This is consistent with the antiproliferative results recently reported following treatment with cyclopamine or gefitinib of androgen dependent LNCaP-C33 cells, the spontaneously arising androgen-independent LNCaP subline C81 and androgen independent DU145 and PC3 cells [21,25]. Importantly, combined cyclopamine and gefitinib treatment was also found to cause a high rate of inhibition of proliferation [21] and a significant increase in apoptotic death of androgen-independent LNCaP-C81, DU145 and PC3 cells, although androgen dependent LNCaP-C33 cells were less responsive to these agents [21]. Our CTC analysis is also consistent with reports that specimens from advanced prostate cancer have higher levels of SHH, PTCH-1 and GLI-1 as compared to samples from localized PC and normal tissues or benign PrE cells [11,21,26].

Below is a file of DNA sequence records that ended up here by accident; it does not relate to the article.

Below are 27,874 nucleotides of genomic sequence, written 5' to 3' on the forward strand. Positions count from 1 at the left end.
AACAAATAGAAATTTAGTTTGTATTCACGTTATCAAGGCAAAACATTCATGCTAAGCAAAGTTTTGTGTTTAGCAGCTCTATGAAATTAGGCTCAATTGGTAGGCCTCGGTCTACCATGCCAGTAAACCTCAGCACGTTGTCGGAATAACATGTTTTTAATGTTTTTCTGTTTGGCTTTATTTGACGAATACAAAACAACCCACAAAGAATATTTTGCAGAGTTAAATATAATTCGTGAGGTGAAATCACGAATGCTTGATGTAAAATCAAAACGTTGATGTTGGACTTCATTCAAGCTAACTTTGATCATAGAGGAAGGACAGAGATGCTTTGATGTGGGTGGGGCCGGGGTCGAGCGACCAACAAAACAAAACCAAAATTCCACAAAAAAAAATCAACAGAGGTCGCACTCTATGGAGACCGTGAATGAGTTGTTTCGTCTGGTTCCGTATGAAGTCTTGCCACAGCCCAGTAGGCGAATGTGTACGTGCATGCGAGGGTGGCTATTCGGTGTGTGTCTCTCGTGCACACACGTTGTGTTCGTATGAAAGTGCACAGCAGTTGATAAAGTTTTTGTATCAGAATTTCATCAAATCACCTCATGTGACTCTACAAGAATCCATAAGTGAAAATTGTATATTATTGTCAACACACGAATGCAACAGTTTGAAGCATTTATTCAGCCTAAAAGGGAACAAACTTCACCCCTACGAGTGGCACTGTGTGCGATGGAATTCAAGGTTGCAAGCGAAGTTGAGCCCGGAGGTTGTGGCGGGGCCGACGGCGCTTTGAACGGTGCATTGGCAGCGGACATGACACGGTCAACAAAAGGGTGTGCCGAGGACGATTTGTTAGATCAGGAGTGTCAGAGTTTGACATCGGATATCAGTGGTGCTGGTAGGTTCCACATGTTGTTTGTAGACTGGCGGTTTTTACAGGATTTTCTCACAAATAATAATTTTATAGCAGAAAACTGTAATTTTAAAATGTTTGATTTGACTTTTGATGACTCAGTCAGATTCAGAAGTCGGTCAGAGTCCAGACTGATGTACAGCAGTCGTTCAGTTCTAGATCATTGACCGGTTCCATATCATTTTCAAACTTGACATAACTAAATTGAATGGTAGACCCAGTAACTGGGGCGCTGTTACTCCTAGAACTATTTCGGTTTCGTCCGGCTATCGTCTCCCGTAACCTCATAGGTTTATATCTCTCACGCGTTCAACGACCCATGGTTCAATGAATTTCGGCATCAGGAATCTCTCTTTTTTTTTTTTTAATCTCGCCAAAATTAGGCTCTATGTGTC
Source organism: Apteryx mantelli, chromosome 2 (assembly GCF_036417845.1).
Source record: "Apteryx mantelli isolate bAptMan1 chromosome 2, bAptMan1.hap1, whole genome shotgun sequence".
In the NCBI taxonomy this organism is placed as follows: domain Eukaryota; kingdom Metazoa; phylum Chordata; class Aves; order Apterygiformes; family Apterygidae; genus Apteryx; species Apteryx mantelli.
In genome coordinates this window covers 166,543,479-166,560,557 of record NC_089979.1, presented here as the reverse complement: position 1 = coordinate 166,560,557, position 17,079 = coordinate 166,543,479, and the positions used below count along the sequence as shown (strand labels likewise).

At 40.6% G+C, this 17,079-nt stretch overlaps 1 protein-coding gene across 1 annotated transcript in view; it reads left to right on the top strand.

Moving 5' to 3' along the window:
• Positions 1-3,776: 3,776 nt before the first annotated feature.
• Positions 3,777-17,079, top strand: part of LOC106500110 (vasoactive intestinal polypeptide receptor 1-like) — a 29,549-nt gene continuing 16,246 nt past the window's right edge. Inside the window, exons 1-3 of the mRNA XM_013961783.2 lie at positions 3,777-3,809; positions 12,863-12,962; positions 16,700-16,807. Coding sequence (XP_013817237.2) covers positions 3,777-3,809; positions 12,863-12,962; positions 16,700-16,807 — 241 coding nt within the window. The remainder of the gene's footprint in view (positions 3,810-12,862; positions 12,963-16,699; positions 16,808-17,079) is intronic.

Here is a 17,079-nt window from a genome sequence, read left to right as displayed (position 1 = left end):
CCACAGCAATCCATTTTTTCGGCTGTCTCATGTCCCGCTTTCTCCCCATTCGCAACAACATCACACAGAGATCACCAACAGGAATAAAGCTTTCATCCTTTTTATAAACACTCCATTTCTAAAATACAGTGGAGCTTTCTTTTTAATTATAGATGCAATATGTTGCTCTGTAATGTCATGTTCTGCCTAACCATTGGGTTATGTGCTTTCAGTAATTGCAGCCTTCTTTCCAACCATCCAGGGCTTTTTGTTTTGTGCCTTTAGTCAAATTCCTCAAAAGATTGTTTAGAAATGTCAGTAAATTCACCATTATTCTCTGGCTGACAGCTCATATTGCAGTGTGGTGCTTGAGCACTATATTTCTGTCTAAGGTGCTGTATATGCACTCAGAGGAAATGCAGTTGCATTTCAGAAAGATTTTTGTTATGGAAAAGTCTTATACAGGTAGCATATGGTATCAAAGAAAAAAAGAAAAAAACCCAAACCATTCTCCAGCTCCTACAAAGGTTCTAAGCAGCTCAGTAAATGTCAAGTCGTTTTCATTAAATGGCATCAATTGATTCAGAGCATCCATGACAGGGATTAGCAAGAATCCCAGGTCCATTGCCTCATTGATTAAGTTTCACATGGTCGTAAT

The synergy between cyclopamine and gefitinib or lapatinib may occur because of interactions between the Hedgehog and ErbB pathways, consistent with EGF signalling selectively enhancing Hedgehog activity [27] and cyclopamine treatment of PC3 cells causing downregulation of EGFR expression [21]. Gefitinib has also been reported to inhibit the activity of the androgen receptor, enhancing its anti-proliferative affect [28]. Hedgehog and ErbB signalling may also contribute to prostate cancer metastatsis as we have found expression of these genes in CTC isolated from the peripheral blood of AIPC patients, gefitinib treatment has been reported to inhibit EGF induced invasion of prostate cancer cells [29] and Hedgehog signalling has also been linked to metastasis [11,12]. Combination chemotherapy targeting these signalling pathways therefore also has the potential to be beneficial in metastatic prostate cancer.